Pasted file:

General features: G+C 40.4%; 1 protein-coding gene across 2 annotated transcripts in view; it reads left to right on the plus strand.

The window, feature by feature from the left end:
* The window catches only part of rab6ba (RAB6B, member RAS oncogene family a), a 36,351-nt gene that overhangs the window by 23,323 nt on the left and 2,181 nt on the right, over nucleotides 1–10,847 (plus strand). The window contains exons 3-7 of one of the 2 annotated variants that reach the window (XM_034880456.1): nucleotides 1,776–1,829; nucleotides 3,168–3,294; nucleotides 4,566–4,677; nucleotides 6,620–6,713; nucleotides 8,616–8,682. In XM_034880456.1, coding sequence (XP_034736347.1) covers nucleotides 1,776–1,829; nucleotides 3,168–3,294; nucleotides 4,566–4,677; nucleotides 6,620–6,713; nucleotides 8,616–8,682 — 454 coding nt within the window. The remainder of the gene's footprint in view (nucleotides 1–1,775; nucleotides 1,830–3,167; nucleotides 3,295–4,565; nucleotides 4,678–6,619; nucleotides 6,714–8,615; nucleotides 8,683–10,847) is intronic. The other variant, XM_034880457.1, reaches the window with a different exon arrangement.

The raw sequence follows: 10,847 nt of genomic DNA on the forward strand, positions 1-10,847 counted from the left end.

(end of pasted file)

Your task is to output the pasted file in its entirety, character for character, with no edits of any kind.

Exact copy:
General features: G+C 40.4%; 1 protein-coding gene across 2 annotated transcripts in view; it reads left to right on the plus strand.

The window, feature by feature from the left end:
* The window catches only part of rab6ba (RAB6B, member RAS oncogene family a), a 36,351-nt gene that overhangs the window by 23,323 nt on the left and 2,181 nt on the right, over nucleotides 1–10,847 (plus strand). The window contains exons 3-7 of one of the 2 annotated variants that reach the window (XM_034880456.1): nucleotides 1,776–1,829; nucleotides 3,168–3,294; nucleotides 4,566–4,677; nucleotides 6,620–6,713; nucleotides 8,616–8,682. In XM_034880456.1, coding sequence (XP_034736347.1) covers nucleotides 1,776–1,829; nucleotides 3,168–3,294; nucleotides 4,566–4,677; nucleotides 6,620–6,713; nucleotides 8,616–8,682 — 454 coding nt within the window. The remainder of the gene's footprint in view (nucleotides 1–1,775; nucleotides 1,830–3,167; nucleotides 3,295–4,565; nucleotides 4,678–6,619; nucleotides 6,714–8,615; nucleotides 8,683–10,847) is intronic. The other variant, XM_034880457.1, reaches the window with a different exon arrangement.

The raw sequence follows: 10,847 nt of genomic DNA on the forward strand, positions 1-10,847 counted from the left end.